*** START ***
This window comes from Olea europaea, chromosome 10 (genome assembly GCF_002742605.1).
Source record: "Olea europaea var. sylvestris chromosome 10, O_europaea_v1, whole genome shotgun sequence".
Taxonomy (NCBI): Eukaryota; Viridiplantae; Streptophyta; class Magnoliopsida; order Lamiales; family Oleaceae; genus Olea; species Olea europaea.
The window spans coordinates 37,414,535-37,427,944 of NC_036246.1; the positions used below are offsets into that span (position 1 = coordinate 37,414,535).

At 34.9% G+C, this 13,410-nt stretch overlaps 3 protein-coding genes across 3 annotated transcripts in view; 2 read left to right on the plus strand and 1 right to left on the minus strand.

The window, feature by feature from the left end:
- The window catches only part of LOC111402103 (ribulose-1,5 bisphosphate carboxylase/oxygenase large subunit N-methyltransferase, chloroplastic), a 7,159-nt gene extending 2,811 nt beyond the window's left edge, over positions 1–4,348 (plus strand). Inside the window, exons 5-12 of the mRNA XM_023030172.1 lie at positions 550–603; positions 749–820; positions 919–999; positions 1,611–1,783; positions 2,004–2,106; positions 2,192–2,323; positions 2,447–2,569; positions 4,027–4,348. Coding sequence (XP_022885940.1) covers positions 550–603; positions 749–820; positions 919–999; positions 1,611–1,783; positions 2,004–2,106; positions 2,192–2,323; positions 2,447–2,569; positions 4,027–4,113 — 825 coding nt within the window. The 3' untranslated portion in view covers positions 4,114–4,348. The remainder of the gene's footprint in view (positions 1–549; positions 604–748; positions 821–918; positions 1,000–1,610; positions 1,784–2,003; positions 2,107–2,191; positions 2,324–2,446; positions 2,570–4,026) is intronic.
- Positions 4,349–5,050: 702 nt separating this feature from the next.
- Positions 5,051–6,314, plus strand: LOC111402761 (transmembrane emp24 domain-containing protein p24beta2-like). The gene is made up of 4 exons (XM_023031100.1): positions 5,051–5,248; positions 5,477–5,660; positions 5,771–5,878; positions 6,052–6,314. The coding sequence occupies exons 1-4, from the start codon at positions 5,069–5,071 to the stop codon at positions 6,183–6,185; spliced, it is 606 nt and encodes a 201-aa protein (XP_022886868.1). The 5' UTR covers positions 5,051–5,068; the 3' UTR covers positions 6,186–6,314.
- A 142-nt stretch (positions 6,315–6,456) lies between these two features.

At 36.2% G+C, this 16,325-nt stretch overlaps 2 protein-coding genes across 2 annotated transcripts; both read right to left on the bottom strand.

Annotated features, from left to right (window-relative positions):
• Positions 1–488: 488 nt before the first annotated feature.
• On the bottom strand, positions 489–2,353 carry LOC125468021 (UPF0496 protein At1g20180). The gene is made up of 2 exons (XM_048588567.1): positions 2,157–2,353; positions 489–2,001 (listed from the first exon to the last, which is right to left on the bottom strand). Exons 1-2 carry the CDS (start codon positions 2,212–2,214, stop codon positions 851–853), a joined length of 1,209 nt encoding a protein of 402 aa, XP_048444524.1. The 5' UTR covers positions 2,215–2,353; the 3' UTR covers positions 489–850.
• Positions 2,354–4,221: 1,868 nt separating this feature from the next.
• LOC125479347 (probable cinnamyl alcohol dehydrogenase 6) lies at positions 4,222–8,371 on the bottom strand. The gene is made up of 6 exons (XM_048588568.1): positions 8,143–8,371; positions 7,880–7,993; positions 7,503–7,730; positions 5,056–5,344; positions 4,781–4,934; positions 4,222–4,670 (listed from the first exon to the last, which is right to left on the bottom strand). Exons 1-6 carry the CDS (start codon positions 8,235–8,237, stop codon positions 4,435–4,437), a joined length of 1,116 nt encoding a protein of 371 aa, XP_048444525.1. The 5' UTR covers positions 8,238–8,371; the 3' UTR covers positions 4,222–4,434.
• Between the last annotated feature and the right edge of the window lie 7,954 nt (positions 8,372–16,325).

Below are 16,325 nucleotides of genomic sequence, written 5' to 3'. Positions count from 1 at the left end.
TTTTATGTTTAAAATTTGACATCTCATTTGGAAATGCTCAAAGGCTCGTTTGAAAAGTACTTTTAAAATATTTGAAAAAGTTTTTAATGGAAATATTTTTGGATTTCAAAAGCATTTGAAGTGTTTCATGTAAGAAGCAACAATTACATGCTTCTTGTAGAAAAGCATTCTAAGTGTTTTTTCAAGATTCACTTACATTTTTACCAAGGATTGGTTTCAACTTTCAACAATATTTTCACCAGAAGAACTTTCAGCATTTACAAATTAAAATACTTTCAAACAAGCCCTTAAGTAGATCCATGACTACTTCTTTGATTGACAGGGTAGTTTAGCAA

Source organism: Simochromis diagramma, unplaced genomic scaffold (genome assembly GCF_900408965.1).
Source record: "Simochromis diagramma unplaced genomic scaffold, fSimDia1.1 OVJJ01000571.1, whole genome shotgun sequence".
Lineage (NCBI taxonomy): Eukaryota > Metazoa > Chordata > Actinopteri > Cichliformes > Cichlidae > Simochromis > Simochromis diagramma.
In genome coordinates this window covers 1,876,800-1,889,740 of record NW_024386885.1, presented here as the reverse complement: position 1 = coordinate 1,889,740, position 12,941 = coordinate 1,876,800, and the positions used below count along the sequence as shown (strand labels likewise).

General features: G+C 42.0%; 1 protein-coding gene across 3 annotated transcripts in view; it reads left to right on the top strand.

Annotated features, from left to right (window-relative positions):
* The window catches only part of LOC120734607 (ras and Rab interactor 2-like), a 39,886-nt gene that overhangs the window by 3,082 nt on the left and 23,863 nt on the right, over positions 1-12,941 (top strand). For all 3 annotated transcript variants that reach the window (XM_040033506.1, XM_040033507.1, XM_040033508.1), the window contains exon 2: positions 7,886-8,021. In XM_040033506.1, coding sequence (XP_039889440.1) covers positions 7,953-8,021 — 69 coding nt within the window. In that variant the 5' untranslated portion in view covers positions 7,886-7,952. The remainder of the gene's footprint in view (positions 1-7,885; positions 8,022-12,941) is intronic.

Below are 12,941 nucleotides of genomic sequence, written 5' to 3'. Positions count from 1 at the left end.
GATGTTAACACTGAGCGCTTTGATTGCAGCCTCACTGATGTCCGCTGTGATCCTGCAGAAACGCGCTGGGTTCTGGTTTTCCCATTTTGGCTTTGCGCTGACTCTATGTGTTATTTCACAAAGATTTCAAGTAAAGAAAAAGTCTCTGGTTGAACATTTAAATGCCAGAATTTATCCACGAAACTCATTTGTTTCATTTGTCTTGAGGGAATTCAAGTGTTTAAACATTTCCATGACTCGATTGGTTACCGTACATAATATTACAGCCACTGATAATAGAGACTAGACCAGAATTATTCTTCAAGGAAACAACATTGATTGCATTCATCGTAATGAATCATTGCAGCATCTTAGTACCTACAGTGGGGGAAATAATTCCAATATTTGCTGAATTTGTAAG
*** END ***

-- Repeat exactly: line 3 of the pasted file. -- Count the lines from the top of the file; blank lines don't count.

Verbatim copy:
Taxonomy (NCBI): Eukaryota; Viridiplantae; Streptophyta; class Magnoliopsida; order Lamiales; family Oleaceae; genus Olea; species Olea europaea.